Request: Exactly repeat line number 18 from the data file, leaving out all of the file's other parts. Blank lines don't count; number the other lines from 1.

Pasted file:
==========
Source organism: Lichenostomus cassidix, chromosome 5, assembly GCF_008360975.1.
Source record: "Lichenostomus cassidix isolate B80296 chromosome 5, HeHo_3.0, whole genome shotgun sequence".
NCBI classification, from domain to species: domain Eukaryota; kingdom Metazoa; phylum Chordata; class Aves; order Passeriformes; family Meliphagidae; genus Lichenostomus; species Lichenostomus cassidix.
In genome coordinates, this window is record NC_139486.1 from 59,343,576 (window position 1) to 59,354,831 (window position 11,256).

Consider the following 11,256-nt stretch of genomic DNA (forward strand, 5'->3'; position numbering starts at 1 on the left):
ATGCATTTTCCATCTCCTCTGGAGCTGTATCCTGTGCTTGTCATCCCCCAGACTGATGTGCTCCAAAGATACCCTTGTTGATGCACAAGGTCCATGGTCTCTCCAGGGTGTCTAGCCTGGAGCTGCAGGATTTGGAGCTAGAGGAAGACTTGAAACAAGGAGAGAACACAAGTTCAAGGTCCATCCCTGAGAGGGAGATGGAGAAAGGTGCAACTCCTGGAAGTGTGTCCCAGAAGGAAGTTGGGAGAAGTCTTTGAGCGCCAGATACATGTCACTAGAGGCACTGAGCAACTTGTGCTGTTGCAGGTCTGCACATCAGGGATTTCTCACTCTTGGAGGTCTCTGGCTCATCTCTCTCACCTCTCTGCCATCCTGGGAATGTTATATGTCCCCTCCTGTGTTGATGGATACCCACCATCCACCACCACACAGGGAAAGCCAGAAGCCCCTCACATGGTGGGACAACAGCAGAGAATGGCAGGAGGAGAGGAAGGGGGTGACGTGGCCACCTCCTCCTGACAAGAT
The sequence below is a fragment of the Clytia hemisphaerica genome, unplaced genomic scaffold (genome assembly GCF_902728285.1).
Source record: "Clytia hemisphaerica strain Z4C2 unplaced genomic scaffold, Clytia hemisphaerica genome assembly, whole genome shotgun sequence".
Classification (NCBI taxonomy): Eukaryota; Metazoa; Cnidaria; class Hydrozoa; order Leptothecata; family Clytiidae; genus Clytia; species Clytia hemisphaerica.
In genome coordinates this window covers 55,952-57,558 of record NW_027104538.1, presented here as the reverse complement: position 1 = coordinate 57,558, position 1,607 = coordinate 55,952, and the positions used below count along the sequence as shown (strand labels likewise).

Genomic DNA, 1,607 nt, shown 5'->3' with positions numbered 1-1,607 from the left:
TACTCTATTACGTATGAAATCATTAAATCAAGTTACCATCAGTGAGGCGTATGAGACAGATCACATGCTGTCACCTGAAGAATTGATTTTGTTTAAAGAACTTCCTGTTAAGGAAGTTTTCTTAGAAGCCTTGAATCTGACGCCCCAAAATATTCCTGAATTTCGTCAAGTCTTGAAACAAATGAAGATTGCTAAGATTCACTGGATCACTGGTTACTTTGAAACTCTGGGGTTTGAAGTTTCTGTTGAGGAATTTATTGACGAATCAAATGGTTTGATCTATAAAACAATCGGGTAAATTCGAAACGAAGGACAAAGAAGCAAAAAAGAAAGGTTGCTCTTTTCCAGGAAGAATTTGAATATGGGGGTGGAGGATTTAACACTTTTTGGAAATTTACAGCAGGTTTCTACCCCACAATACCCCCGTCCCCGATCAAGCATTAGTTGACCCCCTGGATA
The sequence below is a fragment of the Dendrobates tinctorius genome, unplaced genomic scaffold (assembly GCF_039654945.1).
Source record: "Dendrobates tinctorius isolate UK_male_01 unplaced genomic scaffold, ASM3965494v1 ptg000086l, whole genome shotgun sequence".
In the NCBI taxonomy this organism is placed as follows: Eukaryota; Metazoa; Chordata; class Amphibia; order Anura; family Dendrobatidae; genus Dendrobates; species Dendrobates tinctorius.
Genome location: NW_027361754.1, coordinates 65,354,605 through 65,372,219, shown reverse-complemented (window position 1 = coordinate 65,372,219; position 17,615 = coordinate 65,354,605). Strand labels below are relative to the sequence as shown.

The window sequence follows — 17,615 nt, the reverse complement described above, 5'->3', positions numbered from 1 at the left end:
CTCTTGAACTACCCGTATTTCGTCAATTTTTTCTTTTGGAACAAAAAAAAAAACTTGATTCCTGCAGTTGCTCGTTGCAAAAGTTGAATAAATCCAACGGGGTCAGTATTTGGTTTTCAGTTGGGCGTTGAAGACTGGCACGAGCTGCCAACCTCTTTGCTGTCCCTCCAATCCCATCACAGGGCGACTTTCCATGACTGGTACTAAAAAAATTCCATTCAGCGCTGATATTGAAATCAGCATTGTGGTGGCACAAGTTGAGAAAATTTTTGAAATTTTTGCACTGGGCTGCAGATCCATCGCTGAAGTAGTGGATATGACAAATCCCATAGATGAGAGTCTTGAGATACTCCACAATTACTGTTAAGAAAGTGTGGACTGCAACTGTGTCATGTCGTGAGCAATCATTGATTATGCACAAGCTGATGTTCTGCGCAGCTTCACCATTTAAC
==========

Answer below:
CTCTTGAACTACCCGTATTTCGTCAATTTTTTCTTTTGGAACAAAAAAAAAAACTTGATTCCTGCAGTTGCTCGTTGCAAAAGTTGAATAAATCCAACGGGGTCAGTATTTGGTTTTCAGTTGGGCGTTGAAGACTGGCACGAGCTGCCAACCTCTTTGCTGTCCCTCCAATCCCATCACAGGGCGACTTTCCATGACTGGTACTAAAAAAATTCCATTCAGCGCTGATATTGAAATCAGCATTGTGGTGGCACAAGTTGAGAAAATTTTTGAAATTTTTGCACTGGGCTGCAGATCCATCGCTGAAGTAGTGGATATGACAAATCCCATAGATGAGAGTCTTGAGATACTCCACAATTACTGTTAAGAAAGTGTGGACTGCAACTGTGTCATGTCGTGAGCAATCATTGATTATGCACAAGCTGATGTTCTGCGCAGCTTCACCATTTAAC